Anatol Slissenko

From Wikipedia, the free encyclopedia
Anatol Slissenko (Slisenko) (Russian: Анатолий Олесьевич Слисенко)
Born (1941-08-15) 15 August 1941 (age 81)
NationalityRussian, French
Alma materSaint Petersburg State University
Scientific career
FieldsComputer Science
InstitutionsSteklov Mathematical Institute
Saint Petersburg State University
Leningrad Institute for Informatics and Automation of the USSR Academy of Sciences
Paris-Est Créteil Val-de-Marne University
Leningrad Polytechnical Institute
Doctoral advisorNikolai Aleksandrovich Shanin
Doctoral studentsDmitry Grigoriev

Anatol Slissenko (Russian: Анатолий Олесьевич Слисенко[1]) (born August 15, 1941) is a Soviet, Russian and French mathematician and computer scientist. Among his research interests one finds automatic theorem proving, recursive analysis, computational complexity, algorithmics, graph grammars, verification, computer algebra, entropy[2] and probabilistic models related to computer science.[3][4]

Early years[edit]

Anatol Slissenko was born in Siberia, where his father served as head of a regiment of military topography. He graduated from the Leningrad State University, Faculty of Mathematics and Mechanics in 1963 (honors diploma).

Academic career[edit]

He earned his PhD (candidate of sciences, his adviser was Nikolai Aleksandrovich Shanin) in 1967 from the Leningrad Department of Steklov Institute of Mathematics, and his Doctor of Science (higher doctorate) in 1981 from the Steklov Institute of Mathematics in Moscow.

During 1963–1981 he was with the Leningrad Department of Steklov Institute of Mathematics of the USSR Academy of Sciences (LOMI). From 1967 till 1992 he headed the Leningrad Seminar on Computational Complexity that played an important role in the development of this field in the Soviet Union.

During 1981–1993 he was the head of Laboratory of Theory of Algorithms at the Leningrad Institute for Informatics and Automation of the USSR Academy of Sciences. From 1993 until 2009 he was a full professor of the University Paris-Est Créteil, France, and since 2009 he remains professor emeritus of this university. He had also been head (and in a way a founder) of Laboratory for Algorithmics Complexity and Logic from 1997 until 2007.

In 1981–1987 he was a part-time professor of the Leningrad Polytechnical Institute, and during 1988–1992 he was a professor and head of the Department of Computer Science at Leningrad State University, Faculty of Mathematics and Mechanics, whose creation he initiated (the teams of the Department were world champions of ACM International Collegiate Programming Contest four times).[5] Many mathematicians (among them Yuri Matiyasevich, Dima Grigoriev, E.Hirsch) started their research in his seminars for students.

Slissenko was invited as a speaker at many conferences, in particular at International Congress of Mathematicians in 1983, in Warsaw, Poland.


Among his results one can mention a six-head one-tape Turing machine that recognizes palindromes in real-time,[6] an algorithm (for a kind of pointer machine) that solves in real-time a large variety of string-matching problems (including finding of all periodicities in a compact form),[7] Slissenko graph-grammars (that describe classes of NP-hard problems solvable in polytime),[8] decidable classes of verification of hard-real-time controllers,[9] algorithms for constructing shortest paths among semi-algebraic obstacles,[10][11] and entropy-like concepts for analysis of algorithms and inference systems.[12][13]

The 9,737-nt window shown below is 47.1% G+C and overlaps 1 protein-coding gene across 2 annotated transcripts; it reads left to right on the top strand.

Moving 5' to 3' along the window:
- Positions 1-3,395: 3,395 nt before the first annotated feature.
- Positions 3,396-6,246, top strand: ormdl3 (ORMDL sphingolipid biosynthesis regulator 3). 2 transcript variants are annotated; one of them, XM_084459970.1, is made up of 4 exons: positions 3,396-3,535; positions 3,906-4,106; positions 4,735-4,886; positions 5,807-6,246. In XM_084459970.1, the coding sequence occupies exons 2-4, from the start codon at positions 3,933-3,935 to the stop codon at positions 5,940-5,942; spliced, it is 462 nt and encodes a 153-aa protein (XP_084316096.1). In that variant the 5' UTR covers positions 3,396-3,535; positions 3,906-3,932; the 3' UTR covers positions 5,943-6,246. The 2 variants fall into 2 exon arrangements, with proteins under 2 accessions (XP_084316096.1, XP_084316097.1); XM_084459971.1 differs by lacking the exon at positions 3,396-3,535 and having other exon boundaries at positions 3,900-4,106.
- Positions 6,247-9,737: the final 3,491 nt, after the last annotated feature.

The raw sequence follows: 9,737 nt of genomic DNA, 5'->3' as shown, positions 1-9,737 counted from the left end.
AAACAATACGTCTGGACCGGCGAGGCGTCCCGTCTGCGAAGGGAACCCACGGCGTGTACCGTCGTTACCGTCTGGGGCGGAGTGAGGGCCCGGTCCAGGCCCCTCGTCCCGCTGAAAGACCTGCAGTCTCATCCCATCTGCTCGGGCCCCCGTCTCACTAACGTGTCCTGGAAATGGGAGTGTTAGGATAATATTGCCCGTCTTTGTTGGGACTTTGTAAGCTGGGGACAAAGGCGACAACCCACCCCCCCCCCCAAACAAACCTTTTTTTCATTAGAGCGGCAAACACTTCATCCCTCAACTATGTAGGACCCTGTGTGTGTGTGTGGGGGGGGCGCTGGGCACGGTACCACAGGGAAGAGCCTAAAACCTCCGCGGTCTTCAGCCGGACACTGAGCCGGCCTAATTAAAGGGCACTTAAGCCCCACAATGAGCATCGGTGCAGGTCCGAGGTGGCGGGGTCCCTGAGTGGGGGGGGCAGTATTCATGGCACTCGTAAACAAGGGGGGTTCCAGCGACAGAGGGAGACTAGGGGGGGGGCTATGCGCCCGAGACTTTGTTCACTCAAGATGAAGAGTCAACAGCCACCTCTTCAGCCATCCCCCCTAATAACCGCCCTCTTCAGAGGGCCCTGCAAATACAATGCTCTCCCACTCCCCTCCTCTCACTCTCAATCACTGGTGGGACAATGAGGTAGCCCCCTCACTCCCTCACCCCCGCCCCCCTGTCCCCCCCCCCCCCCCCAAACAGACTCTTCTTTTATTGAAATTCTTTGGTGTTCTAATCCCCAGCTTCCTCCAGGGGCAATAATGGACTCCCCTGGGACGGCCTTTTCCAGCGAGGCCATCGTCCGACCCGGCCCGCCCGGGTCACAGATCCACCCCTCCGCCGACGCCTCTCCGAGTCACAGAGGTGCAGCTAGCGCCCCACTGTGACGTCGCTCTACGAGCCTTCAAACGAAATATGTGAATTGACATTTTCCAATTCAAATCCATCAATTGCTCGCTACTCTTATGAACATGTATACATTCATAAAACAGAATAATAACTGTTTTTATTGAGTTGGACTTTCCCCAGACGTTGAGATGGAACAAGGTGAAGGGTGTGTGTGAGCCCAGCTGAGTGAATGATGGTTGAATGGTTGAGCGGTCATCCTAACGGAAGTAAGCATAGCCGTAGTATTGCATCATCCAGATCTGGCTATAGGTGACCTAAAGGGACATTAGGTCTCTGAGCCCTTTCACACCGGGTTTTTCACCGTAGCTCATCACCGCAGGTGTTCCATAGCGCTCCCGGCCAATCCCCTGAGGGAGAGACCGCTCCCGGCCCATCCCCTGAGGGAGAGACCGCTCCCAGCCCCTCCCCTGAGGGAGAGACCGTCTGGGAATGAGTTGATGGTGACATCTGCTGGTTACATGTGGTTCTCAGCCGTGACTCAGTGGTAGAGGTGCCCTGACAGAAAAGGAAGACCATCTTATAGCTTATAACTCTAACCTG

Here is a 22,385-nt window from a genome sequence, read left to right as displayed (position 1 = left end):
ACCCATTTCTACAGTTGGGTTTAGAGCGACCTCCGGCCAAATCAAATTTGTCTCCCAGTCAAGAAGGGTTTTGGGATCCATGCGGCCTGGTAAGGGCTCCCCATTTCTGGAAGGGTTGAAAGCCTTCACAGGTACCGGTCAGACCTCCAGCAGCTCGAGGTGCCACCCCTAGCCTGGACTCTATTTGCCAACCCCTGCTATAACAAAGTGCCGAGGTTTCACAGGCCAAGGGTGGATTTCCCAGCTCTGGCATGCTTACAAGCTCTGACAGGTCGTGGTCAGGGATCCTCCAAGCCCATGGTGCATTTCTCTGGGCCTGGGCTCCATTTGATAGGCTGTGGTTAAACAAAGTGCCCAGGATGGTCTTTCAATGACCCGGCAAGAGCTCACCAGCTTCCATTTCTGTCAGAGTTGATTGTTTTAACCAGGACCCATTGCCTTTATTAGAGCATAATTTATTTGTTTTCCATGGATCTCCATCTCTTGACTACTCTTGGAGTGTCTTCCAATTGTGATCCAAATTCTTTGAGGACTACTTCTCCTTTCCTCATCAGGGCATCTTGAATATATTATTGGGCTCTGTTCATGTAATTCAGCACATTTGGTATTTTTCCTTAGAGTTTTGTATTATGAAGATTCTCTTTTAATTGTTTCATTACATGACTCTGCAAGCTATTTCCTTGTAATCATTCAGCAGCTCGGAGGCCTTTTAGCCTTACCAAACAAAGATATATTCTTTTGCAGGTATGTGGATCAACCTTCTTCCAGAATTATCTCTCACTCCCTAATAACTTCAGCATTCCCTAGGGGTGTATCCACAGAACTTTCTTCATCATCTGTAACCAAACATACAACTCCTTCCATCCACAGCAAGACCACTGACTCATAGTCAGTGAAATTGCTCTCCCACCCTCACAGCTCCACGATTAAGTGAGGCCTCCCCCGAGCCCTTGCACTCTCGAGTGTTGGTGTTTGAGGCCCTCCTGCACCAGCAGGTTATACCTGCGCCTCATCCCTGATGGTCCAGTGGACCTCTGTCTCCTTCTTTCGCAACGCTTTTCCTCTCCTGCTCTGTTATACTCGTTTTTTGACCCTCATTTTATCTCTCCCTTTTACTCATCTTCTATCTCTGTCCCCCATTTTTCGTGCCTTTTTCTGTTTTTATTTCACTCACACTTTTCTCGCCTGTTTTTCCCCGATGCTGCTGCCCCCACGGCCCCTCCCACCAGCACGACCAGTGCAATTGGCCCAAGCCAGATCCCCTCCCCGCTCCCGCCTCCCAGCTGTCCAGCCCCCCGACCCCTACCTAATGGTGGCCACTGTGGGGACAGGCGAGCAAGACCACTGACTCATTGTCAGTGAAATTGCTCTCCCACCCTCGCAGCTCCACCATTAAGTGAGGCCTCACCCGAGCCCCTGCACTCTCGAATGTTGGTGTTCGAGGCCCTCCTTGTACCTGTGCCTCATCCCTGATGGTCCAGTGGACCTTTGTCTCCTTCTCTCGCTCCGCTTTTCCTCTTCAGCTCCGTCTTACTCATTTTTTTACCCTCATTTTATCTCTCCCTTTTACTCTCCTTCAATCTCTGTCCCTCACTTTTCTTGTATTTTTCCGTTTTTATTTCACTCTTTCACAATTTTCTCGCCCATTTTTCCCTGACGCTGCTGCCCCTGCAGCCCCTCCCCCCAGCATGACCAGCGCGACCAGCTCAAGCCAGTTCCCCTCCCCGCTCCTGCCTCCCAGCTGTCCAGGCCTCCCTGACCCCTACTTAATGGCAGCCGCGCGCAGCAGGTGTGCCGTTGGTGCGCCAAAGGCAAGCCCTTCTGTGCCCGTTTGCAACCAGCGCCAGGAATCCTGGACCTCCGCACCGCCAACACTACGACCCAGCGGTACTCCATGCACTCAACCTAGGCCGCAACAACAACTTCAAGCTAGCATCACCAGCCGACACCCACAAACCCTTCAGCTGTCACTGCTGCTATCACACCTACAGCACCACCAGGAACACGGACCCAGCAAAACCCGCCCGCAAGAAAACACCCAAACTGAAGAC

He collaborated with N.Shanin, S.Maslov, G.Mints and V.Orevkov on automatic theorem proving, and with D.Beauquier[9] D.Grigoriev, D.Burago, A.Rabinovich, P. Vasilyev[14] and others on some algorithmic problems, see.[15]


  1. ^ "Слисенко Анатолий Олесьевич"
  2. ^ Anatol Slissenko. On entropic measures of computations
  3. ^ Publications in Math-Net.Ru(Russian)
  4. ^ French publications list
  5. ^ Anatol Slissenko's ACM Senior Member award
  6. ^ A. Slisenko. Recognizing a symmetry predicate by multihead Turing machines with input. Proc. Steklov Inst. of Mathematics, AMS, 129:25–208, 1976. In Russian: Trudy Matematicheskogo Instituta Akademii Nauk SSSR, 129:30–202, 1973.
  7. ^ A. Slisenko. Detection of periodicities and string-matching in real time. J. of Soviet Mathematics, 22(3):1316-1386, 1983. In Russian: Zapiski Nauchnykh Seminarov LOMI, 105:62–173, 1981.
  8. ^ A. Slissenko. Context-free grammars as a tool for describing polynomial-time subclasses of hard problems. Inf. Process. Lett., 14(2):52–56, 1982.
  9. ^ a b Danièle Beauquier, Anatol Slissenko. A first order logic for specification of timed algorithms: basic properties and a decidable class. Annals of Pure and Applied Logic, 113(1–3):13–52, 2002.
  10. ^ J. Heintz, T. Krick, A. Slissenko, P. Solerno. Finding shortest paths around semi-algebraic obstacles in the plane, J. of Math. Sci., 70(4):1944–1949, 1994. In Russian: Zapiski Nauchnykh Seminarov LOMI, 192:164–174, 1991.
  11. ^ D. Grigoriev, A. Slissenko. Computing Minimum-Link Path in a Homotopy Class amidst Semi-Algebraic Obstacles in the Plane, St. Petersburg Math. J., 10(2):315–332, 1999. In Russian: Algebra and Analysis, 10(2):124–147, 1998.
  12. ^ A. Slissenko. On measures of information quality of knowledge processing systems. Information Sciences: An International Journal, 57–58:389–402, 1991.
  13. ^ A. Slissenko. On entropic convergence of algorithms in terms of domain partitions. 19 pages, 2016. [1]
  14. ^ Anatol Slissenko, Pavel Vasilyev. Simulation of Timed Abstract State Machines with Predicate Logic Model-Checking. Journal of Universal Computer Science.
  15. ^ Anatol Slissenko's homepage

External links[edit]